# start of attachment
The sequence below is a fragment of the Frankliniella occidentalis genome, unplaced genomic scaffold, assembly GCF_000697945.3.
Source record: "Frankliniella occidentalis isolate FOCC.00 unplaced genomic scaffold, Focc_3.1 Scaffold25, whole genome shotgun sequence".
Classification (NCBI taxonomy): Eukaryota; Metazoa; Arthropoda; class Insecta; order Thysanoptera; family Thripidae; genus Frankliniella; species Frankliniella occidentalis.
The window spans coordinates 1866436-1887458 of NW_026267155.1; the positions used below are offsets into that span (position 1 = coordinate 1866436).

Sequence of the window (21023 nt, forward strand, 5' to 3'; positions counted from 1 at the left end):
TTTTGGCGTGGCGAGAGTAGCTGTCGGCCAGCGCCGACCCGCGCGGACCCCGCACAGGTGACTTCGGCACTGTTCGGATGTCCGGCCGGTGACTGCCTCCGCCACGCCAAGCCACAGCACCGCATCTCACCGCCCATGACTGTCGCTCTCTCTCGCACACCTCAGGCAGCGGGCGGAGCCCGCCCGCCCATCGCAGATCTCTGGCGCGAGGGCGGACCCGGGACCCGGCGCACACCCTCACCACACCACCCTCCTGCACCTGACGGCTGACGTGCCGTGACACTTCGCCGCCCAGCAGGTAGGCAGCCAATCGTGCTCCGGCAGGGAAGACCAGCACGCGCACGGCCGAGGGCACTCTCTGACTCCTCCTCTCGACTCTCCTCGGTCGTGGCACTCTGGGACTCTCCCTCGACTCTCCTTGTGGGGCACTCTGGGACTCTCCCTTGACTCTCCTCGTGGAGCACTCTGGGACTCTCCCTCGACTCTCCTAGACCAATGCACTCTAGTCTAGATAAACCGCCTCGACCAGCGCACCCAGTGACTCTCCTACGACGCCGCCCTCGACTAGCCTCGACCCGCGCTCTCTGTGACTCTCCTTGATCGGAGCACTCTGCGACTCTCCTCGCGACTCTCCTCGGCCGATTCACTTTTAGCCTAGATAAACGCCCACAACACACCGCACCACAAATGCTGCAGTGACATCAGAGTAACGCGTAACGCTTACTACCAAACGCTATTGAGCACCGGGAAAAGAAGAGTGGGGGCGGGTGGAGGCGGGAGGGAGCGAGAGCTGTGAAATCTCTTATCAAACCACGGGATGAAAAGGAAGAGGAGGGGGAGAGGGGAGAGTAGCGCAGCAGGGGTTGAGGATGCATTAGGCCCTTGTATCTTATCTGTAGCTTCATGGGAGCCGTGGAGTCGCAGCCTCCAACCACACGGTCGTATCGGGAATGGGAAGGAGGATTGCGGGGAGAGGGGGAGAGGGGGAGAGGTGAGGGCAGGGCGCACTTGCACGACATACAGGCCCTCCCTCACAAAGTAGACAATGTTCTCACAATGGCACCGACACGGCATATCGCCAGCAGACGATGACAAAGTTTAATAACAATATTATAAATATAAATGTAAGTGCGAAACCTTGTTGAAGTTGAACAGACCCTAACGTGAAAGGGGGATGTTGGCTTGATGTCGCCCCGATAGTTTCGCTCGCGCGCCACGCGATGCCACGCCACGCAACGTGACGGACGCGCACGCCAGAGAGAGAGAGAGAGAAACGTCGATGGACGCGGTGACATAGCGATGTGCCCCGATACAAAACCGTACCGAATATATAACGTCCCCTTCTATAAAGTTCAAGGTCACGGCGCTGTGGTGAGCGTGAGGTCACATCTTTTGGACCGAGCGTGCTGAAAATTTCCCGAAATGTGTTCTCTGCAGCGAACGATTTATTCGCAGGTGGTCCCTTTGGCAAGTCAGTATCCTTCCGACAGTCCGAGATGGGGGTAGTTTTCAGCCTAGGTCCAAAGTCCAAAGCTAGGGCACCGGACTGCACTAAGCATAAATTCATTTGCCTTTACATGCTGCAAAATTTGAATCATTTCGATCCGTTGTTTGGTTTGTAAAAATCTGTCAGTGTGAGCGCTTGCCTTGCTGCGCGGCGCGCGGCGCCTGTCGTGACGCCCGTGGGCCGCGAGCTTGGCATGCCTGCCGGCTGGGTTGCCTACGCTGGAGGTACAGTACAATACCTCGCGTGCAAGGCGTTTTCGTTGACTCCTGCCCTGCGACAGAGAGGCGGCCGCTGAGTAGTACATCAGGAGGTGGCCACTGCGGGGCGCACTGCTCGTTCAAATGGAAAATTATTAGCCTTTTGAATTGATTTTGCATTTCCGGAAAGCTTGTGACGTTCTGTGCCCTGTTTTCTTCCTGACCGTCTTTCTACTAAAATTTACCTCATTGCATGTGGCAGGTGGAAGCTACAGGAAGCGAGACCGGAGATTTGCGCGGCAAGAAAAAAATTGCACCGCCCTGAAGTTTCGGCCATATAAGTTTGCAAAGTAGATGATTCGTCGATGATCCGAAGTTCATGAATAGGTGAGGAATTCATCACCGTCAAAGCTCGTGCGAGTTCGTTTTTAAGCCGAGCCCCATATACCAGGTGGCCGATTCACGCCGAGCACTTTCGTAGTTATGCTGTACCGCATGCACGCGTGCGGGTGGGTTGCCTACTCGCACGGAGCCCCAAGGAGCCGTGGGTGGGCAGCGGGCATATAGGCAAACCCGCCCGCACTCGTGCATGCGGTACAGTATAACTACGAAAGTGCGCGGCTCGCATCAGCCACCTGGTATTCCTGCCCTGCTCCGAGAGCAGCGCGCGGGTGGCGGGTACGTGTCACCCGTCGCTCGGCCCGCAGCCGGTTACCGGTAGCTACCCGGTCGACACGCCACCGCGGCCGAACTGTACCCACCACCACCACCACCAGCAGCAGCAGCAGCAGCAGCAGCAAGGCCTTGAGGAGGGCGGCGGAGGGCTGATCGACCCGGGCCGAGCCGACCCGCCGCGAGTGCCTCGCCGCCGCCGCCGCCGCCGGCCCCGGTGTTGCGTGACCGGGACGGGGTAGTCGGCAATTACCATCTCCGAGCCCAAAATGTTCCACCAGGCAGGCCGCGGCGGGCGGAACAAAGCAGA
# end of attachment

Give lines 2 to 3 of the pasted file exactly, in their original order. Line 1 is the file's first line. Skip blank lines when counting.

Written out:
Source record: "Frankliniella occidentalis isolate FOCC.00 unplaced genomic scaffold, Focc_3.1 Scaffold25, whole genome shotgun sequence".
Classification (NCBI taxonomy): Eukaryota; Metazoa; Arthropoda; class Insecta; order Thysanoptera; family Thripidae; genus Frankliniella; species Frankliniella occidentalis.